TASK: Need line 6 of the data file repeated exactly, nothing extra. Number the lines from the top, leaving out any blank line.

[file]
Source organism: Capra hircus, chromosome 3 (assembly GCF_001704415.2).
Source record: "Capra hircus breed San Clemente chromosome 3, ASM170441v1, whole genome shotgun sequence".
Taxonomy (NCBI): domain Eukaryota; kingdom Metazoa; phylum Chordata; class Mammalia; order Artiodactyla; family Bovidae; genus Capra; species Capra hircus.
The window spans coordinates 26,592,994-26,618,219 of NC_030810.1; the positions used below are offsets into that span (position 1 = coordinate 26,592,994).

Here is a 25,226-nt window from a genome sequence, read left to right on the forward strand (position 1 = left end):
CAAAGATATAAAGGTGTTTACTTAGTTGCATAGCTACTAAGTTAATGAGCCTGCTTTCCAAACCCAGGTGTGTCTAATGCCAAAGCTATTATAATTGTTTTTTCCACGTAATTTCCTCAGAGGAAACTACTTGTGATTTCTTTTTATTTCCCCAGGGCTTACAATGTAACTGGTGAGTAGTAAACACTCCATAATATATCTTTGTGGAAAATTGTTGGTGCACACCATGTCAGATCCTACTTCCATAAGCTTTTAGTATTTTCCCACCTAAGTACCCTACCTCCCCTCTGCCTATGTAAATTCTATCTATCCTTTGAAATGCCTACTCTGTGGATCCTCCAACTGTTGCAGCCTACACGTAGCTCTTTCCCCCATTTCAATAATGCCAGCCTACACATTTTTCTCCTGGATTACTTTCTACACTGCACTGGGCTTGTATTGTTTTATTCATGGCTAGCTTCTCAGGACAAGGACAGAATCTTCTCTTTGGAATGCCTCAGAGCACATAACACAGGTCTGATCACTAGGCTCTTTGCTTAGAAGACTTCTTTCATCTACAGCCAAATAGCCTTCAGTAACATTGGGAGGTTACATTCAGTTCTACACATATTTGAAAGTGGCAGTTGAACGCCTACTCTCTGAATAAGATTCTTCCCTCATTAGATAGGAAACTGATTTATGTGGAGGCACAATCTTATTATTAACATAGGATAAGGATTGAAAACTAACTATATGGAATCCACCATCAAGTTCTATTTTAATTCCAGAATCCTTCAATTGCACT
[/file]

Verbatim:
CAAAGATATAAAGGTGTTTACTTAGTTGCATAGCTACTAAGTTAATGAGCCTGCTTTCCAAACCCAGGTGTGTCTAATGCCAAAGCTATTATAATTGTTTTTTCCACGTAATTTCCTCAGAGGAAACTACTTGTGATTTCTTTTTATTTCCCCAGGGCTTACAATGTAACTGGTGAGTAGTAAACACTCCATAATATATCTTTGTGGAAAATTGTTGGTGCACACCATGTCAGATCCTACTTCCATAAGCTTTTAGTATTTTCCCACCTAAGTACCCTACCTCCCCTCTGCCTATGTAAATTCTATCTATCCTTTGAAATGCCTACTCTGTGGATCCTCCAACTGTTGCAGCCTACACGTAGCTCTTTCCCCCATTTCAATAATGCCAGCCTACACATTTTTCTCCTGGATTACTTTCTACACTGCACTGGGCTTGTATTGTTTTATTCATGGCTAGCTTCTCAGGACAAGGACAGAATCTTCTCTTTGGAATGCCTCAGAGCACATAACACAGGTCTGATCACTAGGCTCTTTGCTTAGAAGACTTCTTTCATCTACAGCCAAATAGCCTTCAGTAACATTGGGAGGTTACATTCAGTTCTACACATATTTGAAAGTGGCAGTTGAACGCCTACTCTCTGAATAAGATTCTTCCCTCATTAGATAGGAAACTGATTTATGTGGAGGCACAATCTTATTATTAACATAGGATAAGGATTGAAAACTAACTATATGGAATCCACCATCAAGTTCTATTTTAATTCCAGAATCCTTCAATTGCACT